To define the word 'plan' does not necessarily mean that we know how to create one in an actual game. As Golombek said, this calls for the ability to recognize the existing characteristics of a position. To successfully penetrate into the mysteries of the chess board you have to be aware of the magic word of chess: IMBALANCE. An imbalance in chess denotes any difference in the two respective positions. To think that the purpose of chess is solely to checkmate the opposing King is much too simplistic. The real goal of a chess game is to create an imbalance and try to build a situation in which it is favorable for you. An understanding of this statement shows that an imbalance is not necessarily an advantage. It is simply a difference. It is the player's responsibility to turn that difference into an advantage.
Here is a breakdown of the different imbalances:
1) Superior Minor Piece (the interplay between Bishops and Knights).
2) Paum Structure (a broad subject that encompasses doubled pawns, isolated pawns, etc).
3) Space (the annexation of territory on a chess board).
4) Material (owning pieces of greater value than the opponent's).
5) Control of a key file or square (files and diagonals act as pathways for your pieces, while squares act as homes).
6) Lead in development (more force in a specific area of the board).
7) Initiative (dictating the tempo of a game).
Recognizing these imbalances (you will find definitions to all these terms in the Glossary at the end of this book) and understanding their relationship to planning will be the main focus of this book. If we are to use these things properly we must be able to break down our thinking in a way that allows us to dissect any particular position. Here are the stages of my thinking technique that enables us to accomplish this:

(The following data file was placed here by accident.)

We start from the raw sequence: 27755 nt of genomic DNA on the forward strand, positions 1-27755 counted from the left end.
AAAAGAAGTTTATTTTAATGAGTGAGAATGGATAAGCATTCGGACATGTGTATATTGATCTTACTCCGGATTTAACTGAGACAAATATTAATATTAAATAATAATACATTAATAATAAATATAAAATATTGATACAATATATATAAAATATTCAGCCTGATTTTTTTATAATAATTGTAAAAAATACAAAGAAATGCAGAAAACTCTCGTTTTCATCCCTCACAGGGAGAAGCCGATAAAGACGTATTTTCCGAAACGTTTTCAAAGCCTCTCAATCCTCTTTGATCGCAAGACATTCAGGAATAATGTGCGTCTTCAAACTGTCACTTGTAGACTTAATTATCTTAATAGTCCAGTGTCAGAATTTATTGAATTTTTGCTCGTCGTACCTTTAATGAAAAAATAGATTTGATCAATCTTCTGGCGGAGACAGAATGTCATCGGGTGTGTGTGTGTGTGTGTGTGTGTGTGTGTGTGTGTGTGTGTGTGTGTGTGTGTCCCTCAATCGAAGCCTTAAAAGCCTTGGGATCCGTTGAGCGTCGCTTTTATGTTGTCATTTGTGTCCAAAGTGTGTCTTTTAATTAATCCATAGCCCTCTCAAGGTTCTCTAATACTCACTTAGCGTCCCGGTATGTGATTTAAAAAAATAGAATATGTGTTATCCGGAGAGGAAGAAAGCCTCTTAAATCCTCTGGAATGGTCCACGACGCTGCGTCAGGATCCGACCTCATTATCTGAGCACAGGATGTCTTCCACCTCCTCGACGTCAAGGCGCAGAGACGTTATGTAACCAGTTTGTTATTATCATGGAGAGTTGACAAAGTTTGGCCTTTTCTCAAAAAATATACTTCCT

1) Figure out the positive and negative imbalances for both sides.
2) Figure out the side of the board you wish to play on. You can only play where a favorable imbalance or the possibility of creating a favorable imbalance exists.
3) Don't calculate! Instead, dream up various fantasy positions, i.e., the positions you would most like to achieve.
4) Once you find a fantasy position that makes you happy, you must figure out if you can reach it. If you find that your choice was not possible to implement, you must create another dream position that is easier to achieve.
5) Only now do you look at the moves you wish to calculate (called candidate moves). The candidate moves are all the moves that lead to our dream position. This will be discussed fully in Part Three of this book.
Let's now take a look at this thinking technique in action. If it seems difficult don't panic! It just takes practice. Nobody ever said that getting your thoughts to work in a structured way would be easy!
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